Silver Age of Comic Books
From Heroes Database
The Silver Age of Comic Books was a period of artistic advancement and commercial success in mainstream American comic books, predominantly those in the superhero genre. Following the Golden Age of Comic Books and the interregnum the Atomic Age, the Silver Age is considered to cover the period from 1956 to around 1970, and was succeeded by the Bronze and Modern Ages. A number of important comics writers and artists contributed to the era, including writers Stan Lee and Denny O'Neil and artists Jack Kirby and Neal Adams.
Blamed for a rise in juvenile crime, the popularity of superhero comics declined following the Second World War. However, the 1954 implementation of the Comics Code Authority to regulate comic content sparked a resurgence in the genre that began with the introduction of a new version of DC Comics's The Flash in Showcase #4 (October 1956). In response to strong demand, DC began publishing more superhero titles, prompting Marvel Comics to follow suit beginning with Fantastic Four #1. Silver Age comics have become collectible; as of 2008 the most sought-after comic of the era is Spider-Man's debut in Amazing Fantasy #15.
An important feature of the period was the evolution of the character makeup of superheroes. Science fiction and aliens replaced gods and magic. DC Comics sparked the superhero's revival with its publications from 1955 to 1960. Marvel Comics then capitalized on the revived interest in superhero storytelling with sophisticated stories and characterization. In contrast to previous eras, Silver Age characters were "flawed and self-doubting". Young children and girls were targeted during the Silver Age by certain publishers; in particular, Harvey Comics attracted this group with titles such as Little Dot. Adult oriented underground comics also began during the Silver Age. There are several suggested endpoints for the Silver Age, including changes in the Green Lantern series and the death of Spider-Man's girlfriend in a 1973 issue of Amazing Spider-Man.
Origin of the term
Comics historian and movie producer Michael Uslan traces the origin of the "Silver Age" term to the letters column of Justice League of America #42 (February 1966), which went on sale December 9, 1965. Letter-writer Scott Taylor of Westport, Connecticut wrote, "If you guys keep bringing back the heroes from the [1930s-1940s] Golden Age, people 20 years from now will be calling this decade the Silver Sixties!" According to Uslan, the natural hierarchy of gold-silver-bronze, as in Olympic medals, took hold. "Fans immediately glommed onto this, refining it more directly into a Silver Age version of the Golden Age. Very soon, it was in our vernacular, replacing such expressions as ... 'Second Heroic Age of Comics' or 'The Modern Age' of comics. It wasn't long before dealers were ... specifying it was a Golden Age comic for sale or a Silver Age comic for sale".
Spanning World War II, when comics provided cheap and disposable escapist entertainment that could be read and then discarded by the troops, the Golden Age of comic books covered the late 1930s to the late 1940s. A number of major superheroes were created during this period, including Superman, Batman, Wonder Woman, and Captain America. The brief so-called Atomic Age followed, between 1945 and 1956, but in subsequent years comics were blamed for a rise in juvenile crime statistics, although this rise was shown to be in direct proportion to population growth. When juvenile offenders admitted to reading comics, it was seized on as a common denominator; one notable critic was Frederic Wertham, author of the book Seduction of the Innocent (1954), who attempted to shift the blame for juvenile delinquency from the parents of the children to the comic books they read. The result was a decline in the comics industry. To address public concerns, in 1954 the Comics Code Authority was created to regulate and curb violence in comics, marking the start of a new era.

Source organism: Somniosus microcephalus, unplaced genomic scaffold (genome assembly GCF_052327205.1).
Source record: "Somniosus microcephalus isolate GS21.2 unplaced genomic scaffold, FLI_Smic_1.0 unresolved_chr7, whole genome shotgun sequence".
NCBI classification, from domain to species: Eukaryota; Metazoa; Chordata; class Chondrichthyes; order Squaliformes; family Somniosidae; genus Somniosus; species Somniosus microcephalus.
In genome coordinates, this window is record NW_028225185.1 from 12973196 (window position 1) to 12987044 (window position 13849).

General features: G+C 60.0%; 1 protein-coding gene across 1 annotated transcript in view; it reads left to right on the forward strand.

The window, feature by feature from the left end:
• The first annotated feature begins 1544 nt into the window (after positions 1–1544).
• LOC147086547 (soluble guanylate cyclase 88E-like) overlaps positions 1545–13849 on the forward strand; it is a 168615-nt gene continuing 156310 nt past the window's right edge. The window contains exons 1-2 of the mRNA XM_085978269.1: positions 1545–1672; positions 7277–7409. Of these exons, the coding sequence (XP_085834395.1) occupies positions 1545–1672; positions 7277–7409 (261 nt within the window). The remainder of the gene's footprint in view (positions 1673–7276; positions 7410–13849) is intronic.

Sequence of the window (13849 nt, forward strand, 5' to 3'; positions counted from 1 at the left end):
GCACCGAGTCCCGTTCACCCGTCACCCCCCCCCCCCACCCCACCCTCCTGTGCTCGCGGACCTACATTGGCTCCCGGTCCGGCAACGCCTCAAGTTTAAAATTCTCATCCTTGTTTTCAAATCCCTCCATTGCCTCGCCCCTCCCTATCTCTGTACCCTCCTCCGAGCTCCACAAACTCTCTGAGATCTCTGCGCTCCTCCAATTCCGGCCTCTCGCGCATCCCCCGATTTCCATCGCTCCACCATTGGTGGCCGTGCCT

The Silver Age began with the publication of DC Comics's Showcase #4 (October 1956), which introduced the modern version of the Flash. At the time, only three superheroes—Superman, Batman, and Wonder Woman—were still published under their own titles. According to DC comics writer Will Jacobs, Superman was available in "great quantity, but little quality." Batman was doing better, but his comics were "lackluster" in comparison to his earlier "atmospheric adventures" of the 1940s, and Wonder Woman, having lost her original writer and artist, was no longer "idiosyncratic" or "interesting." Jacobs describes the arrival of Showcase #4 on the newsstands as "begging to be bought"; the cover featured an undulating film strip depicting the Flash running so fast that he had escaped from the frame. Editor Julius Schwartz, writer Gardner Fox and artist Carmine Infantino were behind the Flash's revitalization.Green Lantern, The Atom, and Hawkman, as well as the Justice League of America. The DC artists responsible included Murphy Anderson, Gil Kane and Joe Kubert. Only the characters' names remained the same; their costumes, locales, and identities were altered, and imaginative scientific explanations for their superpowers generally took the place of magic as a modus operandi in their stories. Schwartz, a lifelong science fiction fan, was the inspiration for the re-imagined Green Lantern; the Golden Age character, railroad engineer Alan Scott, possessed a ring powered by a magical lantern, but his Silver Age replacement, test pilot Hal Jordan, had a ring powered by an alien battery and created by an intergalactic police force.